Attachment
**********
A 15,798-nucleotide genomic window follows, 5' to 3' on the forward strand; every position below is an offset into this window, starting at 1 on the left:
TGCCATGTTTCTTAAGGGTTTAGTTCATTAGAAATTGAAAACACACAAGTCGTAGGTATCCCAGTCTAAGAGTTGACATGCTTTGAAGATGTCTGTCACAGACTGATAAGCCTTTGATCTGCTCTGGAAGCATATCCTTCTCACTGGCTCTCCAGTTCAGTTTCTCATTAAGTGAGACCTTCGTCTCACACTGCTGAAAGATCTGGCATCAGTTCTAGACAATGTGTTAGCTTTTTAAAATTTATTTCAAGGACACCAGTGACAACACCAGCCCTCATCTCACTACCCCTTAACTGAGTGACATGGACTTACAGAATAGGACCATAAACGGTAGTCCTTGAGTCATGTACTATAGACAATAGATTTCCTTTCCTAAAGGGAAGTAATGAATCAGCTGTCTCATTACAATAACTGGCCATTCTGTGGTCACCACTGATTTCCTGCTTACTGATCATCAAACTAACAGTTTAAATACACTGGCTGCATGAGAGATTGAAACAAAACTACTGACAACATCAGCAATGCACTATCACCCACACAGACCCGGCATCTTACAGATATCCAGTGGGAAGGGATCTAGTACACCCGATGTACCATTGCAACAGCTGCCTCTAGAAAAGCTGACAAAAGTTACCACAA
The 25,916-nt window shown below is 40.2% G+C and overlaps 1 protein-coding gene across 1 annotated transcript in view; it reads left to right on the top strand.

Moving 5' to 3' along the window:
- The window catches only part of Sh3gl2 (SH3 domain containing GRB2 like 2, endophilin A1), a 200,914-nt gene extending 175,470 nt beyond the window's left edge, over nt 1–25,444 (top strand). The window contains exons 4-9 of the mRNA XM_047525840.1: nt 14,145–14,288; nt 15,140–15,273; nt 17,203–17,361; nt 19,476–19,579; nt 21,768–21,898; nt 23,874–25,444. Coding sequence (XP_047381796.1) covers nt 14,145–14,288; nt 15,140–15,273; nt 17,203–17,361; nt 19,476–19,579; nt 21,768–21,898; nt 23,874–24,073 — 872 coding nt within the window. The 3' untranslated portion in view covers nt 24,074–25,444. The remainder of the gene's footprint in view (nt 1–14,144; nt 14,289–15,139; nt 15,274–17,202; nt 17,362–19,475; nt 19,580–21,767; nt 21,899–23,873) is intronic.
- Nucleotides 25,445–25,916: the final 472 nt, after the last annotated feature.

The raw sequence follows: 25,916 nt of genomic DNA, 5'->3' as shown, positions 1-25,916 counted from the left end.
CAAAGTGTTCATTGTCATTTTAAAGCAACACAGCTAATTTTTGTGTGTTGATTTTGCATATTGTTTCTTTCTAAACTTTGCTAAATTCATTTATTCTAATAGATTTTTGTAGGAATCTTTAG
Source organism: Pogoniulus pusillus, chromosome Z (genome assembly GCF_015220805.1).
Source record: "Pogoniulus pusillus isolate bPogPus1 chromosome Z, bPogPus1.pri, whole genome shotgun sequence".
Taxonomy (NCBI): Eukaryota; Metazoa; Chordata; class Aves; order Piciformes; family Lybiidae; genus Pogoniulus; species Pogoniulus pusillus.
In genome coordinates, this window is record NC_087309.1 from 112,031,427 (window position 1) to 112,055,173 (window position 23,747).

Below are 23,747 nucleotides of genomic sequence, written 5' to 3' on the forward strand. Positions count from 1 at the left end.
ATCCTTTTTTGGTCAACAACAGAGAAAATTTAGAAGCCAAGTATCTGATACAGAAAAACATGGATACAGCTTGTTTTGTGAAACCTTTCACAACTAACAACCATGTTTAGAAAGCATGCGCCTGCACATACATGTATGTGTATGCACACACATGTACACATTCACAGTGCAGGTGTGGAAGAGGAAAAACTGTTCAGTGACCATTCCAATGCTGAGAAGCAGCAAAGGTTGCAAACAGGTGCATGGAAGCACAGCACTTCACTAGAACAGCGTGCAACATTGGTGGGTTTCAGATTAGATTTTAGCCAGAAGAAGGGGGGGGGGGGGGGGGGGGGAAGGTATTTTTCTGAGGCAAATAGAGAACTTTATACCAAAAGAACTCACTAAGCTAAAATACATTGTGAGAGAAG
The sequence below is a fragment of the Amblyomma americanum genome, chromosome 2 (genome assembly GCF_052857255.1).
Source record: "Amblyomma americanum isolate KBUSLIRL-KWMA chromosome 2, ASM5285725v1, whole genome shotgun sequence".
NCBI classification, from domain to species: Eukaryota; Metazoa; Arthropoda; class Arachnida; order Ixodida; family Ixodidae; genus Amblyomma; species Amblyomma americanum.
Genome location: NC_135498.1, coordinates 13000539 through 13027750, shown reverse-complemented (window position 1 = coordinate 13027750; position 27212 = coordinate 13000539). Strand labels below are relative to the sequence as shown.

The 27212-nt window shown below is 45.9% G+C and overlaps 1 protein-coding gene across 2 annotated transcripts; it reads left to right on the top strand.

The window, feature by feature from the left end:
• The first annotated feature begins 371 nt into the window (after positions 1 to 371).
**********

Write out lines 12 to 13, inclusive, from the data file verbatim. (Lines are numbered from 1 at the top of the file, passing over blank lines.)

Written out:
In genome coordinates, this window is record NC_087309.1 from 112,031,427 (window position 1) to 112,055,173 (window position 23,747).

Below are 23,747 nucleotides of genomic sequence, written 5' to 3' on the forward strand. Positions count from 1 at the left end.